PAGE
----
Sustainability: A Love Story
Who could resist a love story about sustainability? Walker’s previous book of personal essays, Quench Your Thirst with Salt (2013) is about watersheds and growing up in Salt Lake City with an alcoholic father. Her new book is about family and living with the existential threat of climate change. It opens with the author sipping wine on her porch in Flagstaff, Arizona fretting about drought and the probability that wildfire might consume her house. “We have to move,” she tells her husband in a panic and he responds, “What are we going to do? Spend our lives chasing water? What will we do for jobs?” “I know. I know,” Walker writes, “But isn’t staying some kind of suicide?”
It smacks of privilege to imagine being able to outrun climate change, but nonetheless it’s something many of us have lurking in the back of our minds. How bad is it really going to get? Will I be able to keep my family safe? Can I sell before climate change undermines real estate values? And if I’m really so worried, why am too paralyzed to do anything about it?
In any case, Walker knows how shallow she sounds. “It’s hard to make an impact,” she writes. “No one wants to listen to a short blond woman who is mostly a hypocrite anyway, who eats cows, drives a gasoline-powered car, who owns no solar panels tsk tsking them.” Nonetheless, as far as sustainability goes, she’s trying as hard as any of us. She has a rain barrel and an extra bin to recycle glass. She plants milkweed for monarch butterflies, worries about the welfare of farm animals and nags her co-workers to turn off the lights. She calls herself “Judgy McJudgerson” for giving the stink-eye to a man idling his Cadillac Escalade in the school parking lot. At Sam’s Club she quarrels with her husband for buying paper towels, shouting, “The planet’s going to hell and you don’t care if it’s scorched and burned for your kids. Sorry, kids, get another planet.”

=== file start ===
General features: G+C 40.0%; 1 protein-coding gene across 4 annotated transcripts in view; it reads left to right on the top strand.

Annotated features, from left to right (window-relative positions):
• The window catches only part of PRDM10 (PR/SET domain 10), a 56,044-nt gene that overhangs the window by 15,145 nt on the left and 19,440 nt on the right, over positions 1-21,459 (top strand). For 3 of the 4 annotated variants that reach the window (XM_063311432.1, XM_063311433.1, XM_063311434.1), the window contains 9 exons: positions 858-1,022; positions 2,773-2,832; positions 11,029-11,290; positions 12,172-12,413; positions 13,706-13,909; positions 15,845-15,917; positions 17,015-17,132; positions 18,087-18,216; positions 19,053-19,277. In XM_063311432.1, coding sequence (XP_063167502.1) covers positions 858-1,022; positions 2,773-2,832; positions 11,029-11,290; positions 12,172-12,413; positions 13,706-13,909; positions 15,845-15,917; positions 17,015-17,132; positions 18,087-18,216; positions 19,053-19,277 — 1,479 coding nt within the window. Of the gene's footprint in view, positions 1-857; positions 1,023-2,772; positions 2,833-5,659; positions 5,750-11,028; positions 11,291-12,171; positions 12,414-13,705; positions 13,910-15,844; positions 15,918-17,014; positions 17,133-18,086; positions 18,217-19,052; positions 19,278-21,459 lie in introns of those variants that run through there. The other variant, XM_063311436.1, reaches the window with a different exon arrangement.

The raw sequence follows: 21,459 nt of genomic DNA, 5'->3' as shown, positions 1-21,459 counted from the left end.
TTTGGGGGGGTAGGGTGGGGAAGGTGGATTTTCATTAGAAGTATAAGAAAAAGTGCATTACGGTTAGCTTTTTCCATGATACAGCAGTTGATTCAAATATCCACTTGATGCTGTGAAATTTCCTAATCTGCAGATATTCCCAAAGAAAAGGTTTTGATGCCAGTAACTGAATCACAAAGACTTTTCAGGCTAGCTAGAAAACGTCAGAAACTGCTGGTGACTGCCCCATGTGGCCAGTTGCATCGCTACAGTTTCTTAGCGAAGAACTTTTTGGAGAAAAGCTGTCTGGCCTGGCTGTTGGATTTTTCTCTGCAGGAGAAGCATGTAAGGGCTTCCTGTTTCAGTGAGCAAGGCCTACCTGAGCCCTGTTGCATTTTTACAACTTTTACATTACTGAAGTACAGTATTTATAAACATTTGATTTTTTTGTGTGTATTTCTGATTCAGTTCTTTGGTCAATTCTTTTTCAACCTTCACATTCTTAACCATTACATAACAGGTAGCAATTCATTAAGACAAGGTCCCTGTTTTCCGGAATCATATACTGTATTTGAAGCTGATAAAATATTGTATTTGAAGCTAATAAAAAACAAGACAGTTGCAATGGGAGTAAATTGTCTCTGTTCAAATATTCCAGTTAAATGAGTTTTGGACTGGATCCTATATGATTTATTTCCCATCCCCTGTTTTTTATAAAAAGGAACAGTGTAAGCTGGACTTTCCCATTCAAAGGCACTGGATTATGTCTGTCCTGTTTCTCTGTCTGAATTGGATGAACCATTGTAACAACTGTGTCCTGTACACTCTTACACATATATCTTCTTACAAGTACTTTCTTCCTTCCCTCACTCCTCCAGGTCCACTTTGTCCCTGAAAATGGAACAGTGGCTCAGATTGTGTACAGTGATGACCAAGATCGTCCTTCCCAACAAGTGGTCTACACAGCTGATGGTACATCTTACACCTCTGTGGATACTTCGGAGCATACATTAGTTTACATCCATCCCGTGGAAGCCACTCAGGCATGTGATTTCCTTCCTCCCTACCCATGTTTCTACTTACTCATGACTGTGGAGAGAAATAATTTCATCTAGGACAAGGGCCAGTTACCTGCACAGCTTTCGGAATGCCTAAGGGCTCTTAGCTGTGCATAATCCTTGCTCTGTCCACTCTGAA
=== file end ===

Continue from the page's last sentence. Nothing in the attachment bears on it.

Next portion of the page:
Walker says her book is about “how one person’s sustainability is another person’s suicide…. our comfort trumps our knowledge.” She writes, “Sustainability has a ring of lifestyle to which we’ve become accustomed about it. Let’s sustain what we have now. No one wants to make that many changes.” By “no one,” of course, she means no one who is comfortably middle class. “In America, white people usually get what they want,” she acknowledges. “You want paper towels to wipe down the counters? Here’s a tree.” When she gripes to her husband about the wastefulness of bottled water, he points out, “People on the rez don’t have taps.”
Though she visits some dark emotional places, Walker’s voice is human and funny. She imagines a fantasy Portland, Oregon as an unattainable utopia of watery, sustainable perfection. Of Utah she writes, “It’s harder in the desert. The lovables are farther and fewer between. Scarcity makes every living thing, even living dirt, lovable. Living dirt, the kind where the cryptobiotics knit the soil into the earth, does not turn to a sandstorm. It does a lovable and good job of staying on the ground.” This kind of wry insight makes me want to read more. For one thing, Walker’s interior dialog sounds a lot like what goes on in my own head. For another, as a fellow Utahn I do in fact find cryptobiotic soil lovable.
Sustainability: A Love Story, by Nicole Walker
(Ohio State University Press, 2018, 284 pp. )